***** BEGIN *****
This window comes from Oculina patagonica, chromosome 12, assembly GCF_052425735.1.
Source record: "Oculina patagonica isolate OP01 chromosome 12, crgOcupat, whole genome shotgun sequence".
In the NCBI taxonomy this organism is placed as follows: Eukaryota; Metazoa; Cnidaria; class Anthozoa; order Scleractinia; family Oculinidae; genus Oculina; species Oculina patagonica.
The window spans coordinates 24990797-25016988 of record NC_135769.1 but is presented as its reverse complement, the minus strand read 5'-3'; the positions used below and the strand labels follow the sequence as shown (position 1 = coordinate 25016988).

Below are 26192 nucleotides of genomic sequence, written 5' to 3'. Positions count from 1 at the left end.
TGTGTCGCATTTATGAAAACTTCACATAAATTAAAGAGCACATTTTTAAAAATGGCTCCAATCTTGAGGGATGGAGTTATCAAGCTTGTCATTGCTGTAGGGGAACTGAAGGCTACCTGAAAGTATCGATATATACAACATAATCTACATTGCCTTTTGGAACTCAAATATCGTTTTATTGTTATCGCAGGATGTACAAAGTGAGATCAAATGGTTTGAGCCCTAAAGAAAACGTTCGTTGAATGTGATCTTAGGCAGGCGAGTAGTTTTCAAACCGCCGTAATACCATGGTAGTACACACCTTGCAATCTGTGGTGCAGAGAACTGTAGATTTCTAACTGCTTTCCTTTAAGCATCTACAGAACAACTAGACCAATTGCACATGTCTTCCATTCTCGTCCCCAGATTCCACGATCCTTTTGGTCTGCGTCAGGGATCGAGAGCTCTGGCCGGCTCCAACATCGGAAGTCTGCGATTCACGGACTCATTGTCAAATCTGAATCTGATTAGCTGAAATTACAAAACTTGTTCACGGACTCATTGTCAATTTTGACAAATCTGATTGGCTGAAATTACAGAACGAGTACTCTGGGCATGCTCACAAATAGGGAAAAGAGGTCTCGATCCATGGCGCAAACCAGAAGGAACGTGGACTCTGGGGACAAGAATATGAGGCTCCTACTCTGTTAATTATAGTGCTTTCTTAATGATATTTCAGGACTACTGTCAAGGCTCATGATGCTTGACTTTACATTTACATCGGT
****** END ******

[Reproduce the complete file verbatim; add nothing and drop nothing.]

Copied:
This window comes from Oculina patagonica, chromosome 12, assembly GCF_052425735.1.
Source record: "Oculina patagonica isolate OP01 chromosome 12, crgOcupat, whole genome shotgun sequence".
In the NCBI taxonomy this organism is placed as follows: Eukaryota; Metazoa; Cnidaria; class Anthozoa; order Scleractinia; family Oculinidae; genus Oculina; species Oculina patagonica.
The window spans coordinates 24990797-25016988 of record NC_135769.1 but is presented as its reverse complement, the minus strand read 5'-3'; the positions used below and the strand labels follow the sequence as shown (position 1 = coordinate 25016988).

Below are 26192 nucleotides of genomic sequence, written 5' to 3'. Positions count from 1 at the left end.
TGTGTCGCATTTATGAAAACTTCACATAAATTAAAGAGCACATTTTTAAAAATGGCTCCAATCTTGAGGGATGGAGTTATCAAGCTTGTCATTGCTGTAGGGGAACTGAAGGCTACCTGAAAGTATCGATATATACAACATAATCTACATTGCCTTTTGGAACTCAAATATCGTTTTATTGTTATCGCAGGATGTACAAAGTGAGATCAAATGGTTTGAGCCCTAAAGAAAACGTTCGTTGAATGTGATCTTAGGCAGGCGAGTAGTTTTCAAACCGCCGTAATACCATGGTAGTACACACCTTGCAATCTGTGGTGCAGAGAACTGTAGATTTCTAACTGCTTTCCTTTAAGCATCTACAGAACAACTAGACCAATTGCACATGTCTTCCATTCTCGTCCCCAGATTCCACGATCCTTTTGGTCTGCGTCAGGGATCGAGAGCTCTGGCCGGCTCCAACATCGGAAGTCTGCGATTCACGGACTCATTGTCAAATCTGAATCTGATTAGCTGAAATTACAAAACTTGTTCACGGACTCATTGTCAATTTTGACAAATCTGATTGGCTGAAATTACAGAACGAGTACTCTGGGCATGCTCACAAATAGGGAAAAGAGGTCTCGATCCATGGCGCAAACCAGAAGGAACGTGGACTCTGGGGACAAGAATATGAGGCTCCTACTCTGTTAATTATAGTGCTTTCTTAATGATATTTCAGGACTACTGTCAAGGCTCATGATGCTTGACTTTACATTTACATCGGT